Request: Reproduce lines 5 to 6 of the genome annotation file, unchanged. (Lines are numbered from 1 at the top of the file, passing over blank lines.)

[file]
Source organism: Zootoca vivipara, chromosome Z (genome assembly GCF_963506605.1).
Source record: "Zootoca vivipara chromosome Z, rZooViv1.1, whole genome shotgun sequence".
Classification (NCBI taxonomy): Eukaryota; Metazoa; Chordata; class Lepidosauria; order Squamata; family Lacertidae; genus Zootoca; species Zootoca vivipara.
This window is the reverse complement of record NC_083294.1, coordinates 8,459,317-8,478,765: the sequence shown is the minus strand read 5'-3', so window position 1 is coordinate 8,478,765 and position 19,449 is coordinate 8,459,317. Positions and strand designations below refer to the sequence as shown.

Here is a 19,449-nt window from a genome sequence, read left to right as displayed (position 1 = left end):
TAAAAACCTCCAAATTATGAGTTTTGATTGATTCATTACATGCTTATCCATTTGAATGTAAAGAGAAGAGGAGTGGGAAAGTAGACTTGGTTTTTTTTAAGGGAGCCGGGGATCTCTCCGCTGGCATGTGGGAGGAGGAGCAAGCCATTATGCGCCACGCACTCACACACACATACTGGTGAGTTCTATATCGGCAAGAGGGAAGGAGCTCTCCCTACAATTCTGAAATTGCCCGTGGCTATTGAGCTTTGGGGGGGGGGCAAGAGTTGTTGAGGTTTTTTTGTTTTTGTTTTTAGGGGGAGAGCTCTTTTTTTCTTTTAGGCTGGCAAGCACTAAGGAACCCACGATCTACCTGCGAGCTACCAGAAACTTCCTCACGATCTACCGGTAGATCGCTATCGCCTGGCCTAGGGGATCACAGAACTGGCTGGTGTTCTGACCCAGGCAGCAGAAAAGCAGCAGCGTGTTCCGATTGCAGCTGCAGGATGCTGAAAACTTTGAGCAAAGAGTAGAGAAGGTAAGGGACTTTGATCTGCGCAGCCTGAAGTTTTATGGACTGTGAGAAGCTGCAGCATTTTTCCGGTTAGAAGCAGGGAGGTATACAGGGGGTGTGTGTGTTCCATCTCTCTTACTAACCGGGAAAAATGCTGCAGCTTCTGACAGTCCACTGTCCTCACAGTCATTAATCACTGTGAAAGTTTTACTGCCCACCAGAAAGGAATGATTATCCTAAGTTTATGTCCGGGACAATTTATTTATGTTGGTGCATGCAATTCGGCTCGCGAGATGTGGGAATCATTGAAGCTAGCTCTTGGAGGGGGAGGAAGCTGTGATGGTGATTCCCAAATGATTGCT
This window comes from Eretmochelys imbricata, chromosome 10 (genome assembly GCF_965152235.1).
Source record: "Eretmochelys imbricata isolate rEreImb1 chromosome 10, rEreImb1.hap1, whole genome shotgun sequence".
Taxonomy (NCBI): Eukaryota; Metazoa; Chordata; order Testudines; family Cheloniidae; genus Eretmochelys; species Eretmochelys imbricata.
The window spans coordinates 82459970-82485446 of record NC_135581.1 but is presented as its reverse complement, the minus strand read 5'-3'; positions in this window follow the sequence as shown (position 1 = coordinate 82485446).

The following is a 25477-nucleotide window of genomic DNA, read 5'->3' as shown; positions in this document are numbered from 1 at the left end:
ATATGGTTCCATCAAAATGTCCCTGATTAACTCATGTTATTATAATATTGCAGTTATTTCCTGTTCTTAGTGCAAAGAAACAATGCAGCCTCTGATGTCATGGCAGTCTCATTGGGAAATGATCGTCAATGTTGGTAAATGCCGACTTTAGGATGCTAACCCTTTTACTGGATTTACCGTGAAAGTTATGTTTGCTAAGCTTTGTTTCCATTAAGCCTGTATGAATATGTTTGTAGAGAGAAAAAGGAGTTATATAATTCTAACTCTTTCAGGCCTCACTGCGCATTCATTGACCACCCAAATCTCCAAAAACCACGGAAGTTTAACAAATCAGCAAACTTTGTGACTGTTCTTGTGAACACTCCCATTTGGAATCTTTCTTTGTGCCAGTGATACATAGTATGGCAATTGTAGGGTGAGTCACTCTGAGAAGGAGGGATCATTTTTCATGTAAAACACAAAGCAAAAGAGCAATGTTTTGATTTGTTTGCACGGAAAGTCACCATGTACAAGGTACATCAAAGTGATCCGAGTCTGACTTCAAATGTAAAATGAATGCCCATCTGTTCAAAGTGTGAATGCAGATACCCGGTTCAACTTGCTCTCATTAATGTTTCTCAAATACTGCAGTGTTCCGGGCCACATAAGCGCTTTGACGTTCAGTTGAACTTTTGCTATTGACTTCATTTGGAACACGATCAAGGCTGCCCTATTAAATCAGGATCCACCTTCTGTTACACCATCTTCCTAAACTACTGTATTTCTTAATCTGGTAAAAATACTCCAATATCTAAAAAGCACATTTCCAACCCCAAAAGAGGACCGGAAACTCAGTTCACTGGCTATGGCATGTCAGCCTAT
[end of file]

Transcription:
Here is a 19,449-nt window from a genome sequence, read left to right as displayed (position 1 = left end):
TAAAAACCTCCAAATTATGAGTTTTGATTGATTCATTACATGCTTATCCATTTGAATGTAAAGAGAAGAGGAGTGGGAAAGTAGACTTGGTTTTTTTTAAGGGAGCCGGGGATCTCTCCGCTGGCATGTGGGAGGAGGAGCAAGCCATTATGCGCCACGCACTCACACACACATACTGGTGAGTTCTATATCGGCAAGAGGGAAGGAGCTCTCCCTACAATTCTGAAATTGCCCGTGGCTATTGAGCTTTGGGGGGGGGGCAAGAGTTGTTGAGGTTTTTTTGTTTTTGTTTTTAGGGGGAGAGCTCTTTTTTTCTTTTAGGCTGGCAAGCACTAAGGAACCCACGATCTACCTGCGAGCTACCAGAAACTTCCTCACGATCTACCGGTAGATCGCTATCGCCTGGCCTAGGGGATCACAGAACTGGCTGGTGTTCTGACCCAGGCAGCAGAAAAGCAGCAGCGTGTTCCGATTGCAGCTGCAGGATGCTGAAAACTTTGAGCAAAGAGTAGAGAAGGTAAGGGACTTTGATCTGCGCAGCCTGAAGTTTTATGGACTGTGAGAAGCTGCAGCATTTTTCCGGTTAGAAGCAGGGAGGTATACAGGGGGTGTGTGTGTTCCATCTCTCTTACTAACCGGGAAAAATGCTGCAGCTTCTGACAGTCCACTGTCCTCACAGTCATTAATCACTGTGAAAGTTTTACTGCCCACCAGAAAGGAATGATTATCCTAAGTTTATGTCCGGGACAATTTATTTATGTTGGTGCATGCAATTCGGCTCGCGAGATGTGGGAATCATTGAAGCTAGCTCTTGGAGGGGGAGGAAGCTGTGATGGTGATTCCCAAATGATTGCT